Salary sacrifice – a good idea or too much of a gamble?

11th November 2013


Thousands of employees across the UK could be boosting their pension contributions and their take home pay by taking advantage of so-called salary-sacrifice but is it right for you?

While the Government’s auto-enrolment pension initiative looks to ensure that all employees have a retirement plan in place, only around two-thirds of members in these schemes with twelve members or more currently have a salary sacrifice, sometimes referred to salary exchange scheme available to them.

But for any employee, provided they are making national insurance contributions, salary sacrifice – if offered by their workplace – could be a ‘win-win’ situation, and far more beneficial than a simpler method of placing contributions into a pension scheme says Kate Turner, head of advice policy at financial adviser, Towry .

Essentially salary sacrifice, is when a worker agrees to give up part of their remuneration in a bid to receive tax or National Insurance savings for both themselves and their employer and in turn increase the value of their overall pay package.

Why use salary sacrifice?

Turner asserts that the primary advantage of salary sacrifice as a way of investing into an employer-based pension scheme, is that assuming that the employee’s annual salary remains above the national insurance threshold of £7,755 per annum, then there will be a minimum 2% reduction in the national insurance contributions payable by an employee and potentially up to 12% for those earning less than £41,450. She adds:In addition, by making contributions through salary sacrifice – if you are near to the threshold for the next tax level it can reduce your salary below the relevant threshold.”

How does it work?

A worker earning £50,000 could elect to reduce their gross pay to £40,000, diverting £10,000 to their pension scheme. Through salary sacrifice, this would reduce the employee’s national insurance contributions by around £345 per year, from £4,215 to £3,870.  Also, while salary sacrifice is broadly tax neutral, what it does allow is the employee to gain tax relief immediately rather than having to wait to regain through a combination of a self-assessment form and pension tax relief.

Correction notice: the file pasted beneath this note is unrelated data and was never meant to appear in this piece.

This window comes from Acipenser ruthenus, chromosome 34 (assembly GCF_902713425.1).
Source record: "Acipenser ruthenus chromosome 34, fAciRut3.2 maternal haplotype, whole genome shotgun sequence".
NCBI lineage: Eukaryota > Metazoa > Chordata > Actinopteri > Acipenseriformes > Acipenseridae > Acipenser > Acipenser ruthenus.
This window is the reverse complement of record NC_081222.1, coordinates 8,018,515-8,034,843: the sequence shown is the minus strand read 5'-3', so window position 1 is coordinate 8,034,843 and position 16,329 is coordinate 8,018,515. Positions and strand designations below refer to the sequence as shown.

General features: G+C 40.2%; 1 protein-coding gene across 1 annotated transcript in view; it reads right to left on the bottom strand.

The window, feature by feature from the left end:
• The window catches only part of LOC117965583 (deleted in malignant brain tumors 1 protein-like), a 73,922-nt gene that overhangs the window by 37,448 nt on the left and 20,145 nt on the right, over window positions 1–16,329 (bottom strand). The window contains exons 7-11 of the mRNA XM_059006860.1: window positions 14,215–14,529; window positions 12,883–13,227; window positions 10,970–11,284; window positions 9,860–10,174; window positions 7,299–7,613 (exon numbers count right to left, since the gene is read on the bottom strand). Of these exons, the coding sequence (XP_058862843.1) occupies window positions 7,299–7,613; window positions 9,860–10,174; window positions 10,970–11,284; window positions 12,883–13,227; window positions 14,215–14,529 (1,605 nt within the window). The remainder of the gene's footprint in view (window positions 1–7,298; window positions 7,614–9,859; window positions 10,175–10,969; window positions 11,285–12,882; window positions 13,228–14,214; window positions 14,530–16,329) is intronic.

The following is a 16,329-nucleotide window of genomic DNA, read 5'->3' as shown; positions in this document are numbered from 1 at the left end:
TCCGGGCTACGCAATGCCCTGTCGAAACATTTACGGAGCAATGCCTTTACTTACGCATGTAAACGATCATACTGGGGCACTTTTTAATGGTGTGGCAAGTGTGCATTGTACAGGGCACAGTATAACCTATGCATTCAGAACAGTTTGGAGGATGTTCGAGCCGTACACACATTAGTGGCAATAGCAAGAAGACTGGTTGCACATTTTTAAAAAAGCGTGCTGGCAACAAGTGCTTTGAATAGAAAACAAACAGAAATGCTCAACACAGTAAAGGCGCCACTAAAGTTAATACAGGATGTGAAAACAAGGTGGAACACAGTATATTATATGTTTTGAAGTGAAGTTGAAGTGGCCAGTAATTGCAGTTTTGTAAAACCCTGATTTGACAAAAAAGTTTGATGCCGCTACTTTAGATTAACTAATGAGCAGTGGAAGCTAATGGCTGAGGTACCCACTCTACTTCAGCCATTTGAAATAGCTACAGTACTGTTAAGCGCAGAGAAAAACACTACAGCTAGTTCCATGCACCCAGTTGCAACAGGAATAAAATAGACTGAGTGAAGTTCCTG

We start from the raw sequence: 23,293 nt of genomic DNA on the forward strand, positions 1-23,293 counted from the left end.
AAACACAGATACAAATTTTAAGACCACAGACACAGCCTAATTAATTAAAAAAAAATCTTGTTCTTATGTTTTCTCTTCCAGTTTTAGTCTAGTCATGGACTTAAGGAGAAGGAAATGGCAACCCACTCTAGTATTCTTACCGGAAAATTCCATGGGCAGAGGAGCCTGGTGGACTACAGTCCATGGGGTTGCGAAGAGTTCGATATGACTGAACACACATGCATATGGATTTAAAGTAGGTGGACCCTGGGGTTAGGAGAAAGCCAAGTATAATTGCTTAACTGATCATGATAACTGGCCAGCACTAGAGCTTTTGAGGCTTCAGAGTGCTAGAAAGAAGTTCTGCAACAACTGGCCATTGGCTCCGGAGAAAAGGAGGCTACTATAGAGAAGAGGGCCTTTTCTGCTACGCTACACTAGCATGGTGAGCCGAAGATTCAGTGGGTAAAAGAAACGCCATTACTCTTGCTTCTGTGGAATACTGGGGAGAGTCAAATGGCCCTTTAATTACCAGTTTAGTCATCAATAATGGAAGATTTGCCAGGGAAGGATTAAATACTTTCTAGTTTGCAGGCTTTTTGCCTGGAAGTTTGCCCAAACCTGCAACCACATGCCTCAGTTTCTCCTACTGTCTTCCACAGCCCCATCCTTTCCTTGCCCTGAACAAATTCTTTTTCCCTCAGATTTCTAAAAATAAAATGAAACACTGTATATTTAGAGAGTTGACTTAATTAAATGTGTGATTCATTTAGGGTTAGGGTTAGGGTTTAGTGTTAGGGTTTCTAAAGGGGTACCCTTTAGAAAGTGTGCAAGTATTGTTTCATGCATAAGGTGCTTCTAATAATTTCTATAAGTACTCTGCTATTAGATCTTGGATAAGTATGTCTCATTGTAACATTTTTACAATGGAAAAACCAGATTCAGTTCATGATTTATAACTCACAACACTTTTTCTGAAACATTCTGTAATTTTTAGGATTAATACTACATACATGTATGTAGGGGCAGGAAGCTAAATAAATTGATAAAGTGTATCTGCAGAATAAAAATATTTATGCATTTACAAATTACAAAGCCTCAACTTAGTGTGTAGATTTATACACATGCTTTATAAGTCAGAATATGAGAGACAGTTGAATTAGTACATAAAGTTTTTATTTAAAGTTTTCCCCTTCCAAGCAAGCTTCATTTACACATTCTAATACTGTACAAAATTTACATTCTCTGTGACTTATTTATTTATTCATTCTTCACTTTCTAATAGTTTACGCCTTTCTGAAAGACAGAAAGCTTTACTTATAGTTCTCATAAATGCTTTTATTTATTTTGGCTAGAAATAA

Turner says: “Furthermore, when compared to making the same pension contribution without using salary sacrifice, the savings made to the employee’s national insurance and the employer’s national insurance, where the employer agreed to redirect this to the pension as well, would in fact result not only in a potentially enhanced pension contribution but an increased overall take home pay of £30,018 as opposed to £29,674 based on the standard income tax allowance.”

Issues to consider

However, there are factors to take into account before making a decision – and professionl advice is highly recommended before making any decisions. One issue which needs consideration is that given your gross salary will be lower, any life cover you may get from your employer could be lower as well, as this is often calculated as a multiple of salary.

Other state benefits including redundancy pay, maternity pay and sickness benefits may be reduced by salary exchange. Statutory maternity pay, for example, is based on an average of earnings and would therefore be affected if you chose to reduce your total wage. In addition, if you are looking to get a mortgage, your salary may be certified by your employer at your post-sacrifice level and this may affect your ability to raise the level of mortgage you require.

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